"That seems so antithetical to any busy mom- how is that even possible? A hobby? When am I going to knit a sweater or take a singing lesson or play volleyball like I did in college? It's not going to happen. But at the end of the day, they did all these studies on employee productivity and the more productive employees were the ones that had hobbies. They were 30% more productive! So I always suggest carving out time for a hobby, even if it's once a month that you're spending a couple hours doing something you love.
Samantha Ettus, a work/life expert and best selling author, talks about her new book "The Pie Life." She shares her view that women are happiest when they play in several different slices of life -- their career, their personal life, and even hobbies. She talks strategies for achieving the ever illusive work-life balance and discusses the unrealistic expectations that society places on mothers.
We also discuss Samantha's new book "The Pie Life", negativity in the media, what we can do in the workplace to achieve balance, why there are no bad industries, embracing the messiness of life, why you should develop hobbies, the "maintenance years" in a mother's career, taking time off from the paid workforce, career highlights, the role of failure in her career, how her networking has changed over the years, and more! For a hopeful view that it is indeed possible to "have it all," check out this episode!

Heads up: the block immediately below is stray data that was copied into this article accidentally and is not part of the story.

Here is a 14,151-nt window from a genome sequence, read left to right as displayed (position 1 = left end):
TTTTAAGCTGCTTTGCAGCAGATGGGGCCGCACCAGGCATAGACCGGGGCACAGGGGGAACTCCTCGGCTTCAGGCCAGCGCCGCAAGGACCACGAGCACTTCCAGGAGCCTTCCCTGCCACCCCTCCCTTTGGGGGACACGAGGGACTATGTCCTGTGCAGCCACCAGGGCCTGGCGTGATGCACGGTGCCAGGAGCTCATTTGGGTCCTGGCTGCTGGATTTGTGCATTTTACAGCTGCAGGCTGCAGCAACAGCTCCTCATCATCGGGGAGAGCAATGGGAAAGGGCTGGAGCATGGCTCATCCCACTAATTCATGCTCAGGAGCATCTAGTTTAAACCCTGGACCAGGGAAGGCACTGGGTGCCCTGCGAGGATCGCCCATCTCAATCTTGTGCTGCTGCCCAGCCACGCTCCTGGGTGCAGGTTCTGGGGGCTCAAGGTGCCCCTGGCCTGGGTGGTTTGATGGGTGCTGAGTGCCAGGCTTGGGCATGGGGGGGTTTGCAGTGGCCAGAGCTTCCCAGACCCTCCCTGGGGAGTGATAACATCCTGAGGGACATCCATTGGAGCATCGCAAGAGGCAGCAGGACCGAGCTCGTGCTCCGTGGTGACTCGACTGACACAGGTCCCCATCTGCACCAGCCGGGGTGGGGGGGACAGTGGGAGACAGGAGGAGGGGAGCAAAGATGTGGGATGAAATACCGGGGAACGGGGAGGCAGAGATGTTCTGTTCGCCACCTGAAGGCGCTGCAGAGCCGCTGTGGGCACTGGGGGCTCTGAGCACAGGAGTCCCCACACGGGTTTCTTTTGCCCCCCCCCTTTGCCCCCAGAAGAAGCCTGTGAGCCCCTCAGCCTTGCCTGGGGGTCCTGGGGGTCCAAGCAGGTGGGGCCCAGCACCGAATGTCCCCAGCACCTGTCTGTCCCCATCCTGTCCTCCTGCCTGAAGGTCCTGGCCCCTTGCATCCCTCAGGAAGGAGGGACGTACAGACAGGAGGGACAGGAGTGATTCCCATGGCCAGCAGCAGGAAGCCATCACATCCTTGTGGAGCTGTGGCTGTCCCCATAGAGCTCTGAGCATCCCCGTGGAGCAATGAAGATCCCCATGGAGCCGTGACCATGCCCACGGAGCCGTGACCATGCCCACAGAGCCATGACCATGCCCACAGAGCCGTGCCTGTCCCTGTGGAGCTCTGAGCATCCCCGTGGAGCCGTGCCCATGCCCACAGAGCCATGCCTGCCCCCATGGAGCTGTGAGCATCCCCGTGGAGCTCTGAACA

"We have this expectation that to be a good mother you literally have to be at every single thing. And if you have any life outside of your children, that is not possible. We're under so much pressure with this vision of what it takes to be a mom and the bottom line is if you are really caring, empathetic, and attentive to your kids and you put tons of love into them then you're going to raise a happy, confident child...one of the best protections from being a helicopter parent is to be a working parent."
In this episode, you'll learn:
There are no bad industries, just bad bosses.
Being an attentive parent for two hours is more important than being there all the time.
The best thing you can do for your child is to allow them to be who they’re going to be.
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